Book Review: Teaching Minds: How Cognitive Science Can Save Our Schools
Teaching Minds: How Cognitive Science Can Save Our Schools is an excellent book for teachers (and some learners) on what may be wrong with our teaching approach; it isn’t necessarily us, but might be an institutional situation. After reading this book, I had to get back to blogging. I’ve been trying to finish up my own book, and this book comes along and shatters/challenges/supports many of my previous perspectives on teaching in an elegant succinct way.
So, why is this book shattering some of my views on education? Well, having read the book, many of the ideas line up well with preexisting beliefs I have about learning. Dr. Schank, however, structures many of these ideas in a better way.
The major idea in the book is his clear explanation in chapter 4 of the “twelve cognitive principles that underlie learning”. His main thesis is that these principles are captured in what we all do in our lives, jobs, and education, and that they should be a fundamental focus of learning as opposed to knowledge and content. We tend to focus more on content than action.
The majority of the book looks at these principles and their application/relation to education. A few other interesting aspects and ideas in the book include:
- Chapter 11 shifts to an attack on colleges and universities, which includes many strong arguments on to what these institutions do and how they might be changed.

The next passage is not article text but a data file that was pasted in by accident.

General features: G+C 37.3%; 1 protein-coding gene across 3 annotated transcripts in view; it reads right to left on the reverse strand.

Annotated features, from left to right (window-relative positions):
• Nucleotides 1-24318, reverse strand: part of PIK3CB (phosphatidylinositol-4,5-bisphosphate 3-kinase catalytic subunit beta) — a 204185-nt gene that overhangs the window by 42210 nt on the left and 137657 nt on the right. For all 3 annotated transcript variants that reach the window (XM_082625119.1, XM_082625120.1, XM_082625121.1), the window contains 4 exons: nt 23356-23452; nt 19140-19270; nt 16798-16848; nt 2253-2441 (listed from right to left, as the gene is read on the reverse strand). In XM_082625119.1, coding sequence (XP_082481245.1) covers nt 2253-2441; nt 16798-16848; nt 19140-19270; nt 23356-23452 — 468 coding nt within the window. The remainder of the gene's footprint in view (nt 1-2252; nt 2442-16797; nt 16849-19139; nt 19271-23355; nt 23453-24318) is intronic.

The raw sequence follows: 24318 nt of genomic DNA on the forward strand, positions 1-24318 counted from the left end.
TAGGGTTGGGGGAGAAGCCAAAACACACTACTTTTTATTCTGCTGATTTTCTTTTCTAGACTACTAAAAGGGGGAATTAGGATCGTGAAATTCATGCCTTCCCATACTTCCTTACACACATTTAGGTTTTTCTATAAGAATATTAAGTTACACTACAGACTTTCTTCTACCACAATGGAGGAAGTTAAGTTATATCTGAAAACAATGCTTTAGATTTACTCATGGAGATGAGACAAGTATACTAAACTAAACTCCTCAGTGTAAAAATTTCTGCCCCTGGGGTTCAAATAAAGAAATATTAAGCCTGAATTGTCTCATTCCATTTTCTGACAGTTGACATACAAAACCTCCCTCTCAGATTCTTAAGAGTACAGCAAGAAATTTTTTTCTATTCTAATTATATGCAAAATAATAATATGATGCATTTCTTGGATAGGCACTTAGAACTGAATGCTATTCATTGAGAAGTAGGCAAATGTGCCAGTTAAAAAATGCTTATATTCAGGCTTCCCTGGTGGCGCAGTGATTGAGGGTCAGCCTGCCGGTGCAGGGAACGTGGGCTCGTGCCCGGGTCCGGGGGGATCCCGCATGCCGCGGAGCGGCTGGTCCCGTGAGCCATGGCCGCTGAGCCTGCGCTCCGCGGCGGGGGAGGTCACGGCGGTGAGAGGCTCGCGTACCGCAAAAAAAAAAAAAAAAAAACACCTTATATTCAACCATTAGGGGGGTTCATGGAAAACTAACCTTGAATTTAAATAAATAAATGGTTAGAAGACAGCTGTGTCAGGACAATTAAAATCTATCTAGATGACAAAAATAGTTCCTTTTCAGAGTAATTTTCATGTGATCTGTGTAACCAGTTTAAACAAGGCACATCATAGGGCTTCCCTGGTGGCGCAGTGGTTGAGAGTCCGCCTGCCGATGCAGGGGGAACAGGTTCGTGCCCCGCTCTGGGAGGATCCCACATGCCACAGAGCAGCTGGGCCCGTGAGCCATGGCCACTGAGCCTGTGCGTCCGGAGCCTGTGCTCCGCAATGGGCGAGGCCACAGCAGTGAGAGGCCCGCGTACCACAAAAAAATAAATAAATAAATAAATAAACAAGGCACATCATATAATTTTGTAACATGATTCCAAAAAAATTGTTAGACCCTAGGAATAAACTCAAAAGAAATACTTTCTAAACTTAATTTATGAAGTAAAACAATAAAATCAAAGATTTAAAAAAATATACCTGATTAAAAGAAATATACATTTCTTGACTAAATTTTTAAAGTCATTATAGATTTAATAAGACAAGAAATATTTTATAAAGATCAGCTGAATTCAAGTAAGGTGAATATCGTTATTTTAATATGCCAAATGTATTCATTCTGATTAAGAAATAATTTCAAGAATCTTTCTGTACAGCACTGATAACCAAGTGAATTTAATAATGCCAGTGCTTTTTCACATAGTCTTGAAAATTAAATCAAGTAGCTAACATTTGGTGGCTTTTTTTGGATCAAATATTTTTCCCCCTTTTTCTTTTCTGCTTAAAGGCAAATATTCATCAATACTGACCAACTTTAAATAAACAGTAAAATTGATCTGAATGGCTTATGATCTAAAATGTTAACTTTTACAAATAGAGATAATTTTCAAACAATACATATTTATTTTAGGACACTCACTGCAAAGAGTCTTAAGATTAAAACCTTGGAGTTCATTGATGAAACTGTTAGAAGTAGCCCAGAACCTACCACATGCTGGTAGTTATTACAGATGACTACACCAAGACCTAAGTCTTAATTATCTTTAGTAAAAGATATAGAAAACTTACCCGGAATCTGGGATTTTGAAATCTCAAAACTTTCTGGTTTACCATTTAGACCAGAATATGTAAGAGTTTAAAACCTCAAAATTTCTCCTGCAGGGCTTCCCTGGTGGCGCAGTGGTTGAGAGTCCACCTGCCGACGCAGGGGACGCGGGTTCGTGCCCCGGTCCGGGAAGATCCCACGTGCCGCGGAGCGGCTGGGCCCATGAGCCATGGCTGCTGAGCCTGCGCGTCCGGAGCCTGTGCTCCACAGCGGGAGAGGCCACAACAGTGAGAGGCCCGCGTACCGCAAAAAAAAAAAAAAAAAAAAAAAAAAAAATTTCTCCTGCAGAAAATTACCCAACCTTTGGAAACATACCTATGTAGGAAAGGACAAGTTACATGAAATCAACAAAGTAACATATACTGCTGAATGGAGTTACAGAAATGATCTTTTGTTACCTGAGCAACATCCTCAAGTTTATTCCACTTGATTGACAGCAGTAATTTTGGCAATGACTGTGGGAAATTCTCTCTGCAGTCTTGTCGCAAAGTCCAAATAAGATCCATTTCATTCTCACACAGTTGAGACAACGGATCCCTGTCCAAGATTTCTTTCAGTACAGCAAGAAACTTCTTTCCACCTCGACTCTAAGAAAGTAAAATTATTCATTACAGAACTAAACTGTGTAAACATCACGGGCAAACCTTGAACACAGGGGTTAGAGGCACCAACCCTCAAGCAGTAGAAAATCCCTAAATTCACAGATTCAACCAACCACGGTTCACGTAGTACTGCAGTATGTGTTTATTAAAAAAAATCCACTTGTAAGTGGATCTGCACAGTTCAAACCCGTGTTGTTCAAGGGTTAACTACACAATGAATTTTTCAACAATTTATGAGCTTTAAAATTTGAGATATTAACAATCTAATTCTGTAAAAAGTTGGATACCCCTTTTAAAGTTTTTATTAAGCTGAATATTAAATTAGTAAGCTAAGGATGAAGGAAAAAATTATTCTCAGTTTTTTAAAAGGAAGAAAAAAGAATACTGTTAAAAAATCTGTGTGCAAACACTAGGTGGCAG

- Schank states that teaching should not include the assigning of grades/marks by the teacher, and instead the assessment of performance should be done by a separate entity.
- The idea that nothing can be learned if it doesn’t involve failure.
- An examination or test implies that a field has a right way and a wrong way.
Does this book relate to CollegeQandA?
It’s all about teaching, learning, and universities. In a way, I wish these were my ideas, and I’ll, likely, reference this book in future posts.
I would recommend this book to…
This book is written at a level appropriate for teachers. I think the concepts are understandable by all, but many of the arguments drift into the world of higher ed and cognitive views that might not be at the level of college bound students. However, I think this is a good book for everyone to take a look at to better understand learning and a bit of the why things are the way they are in education and how we might, possibly, do better.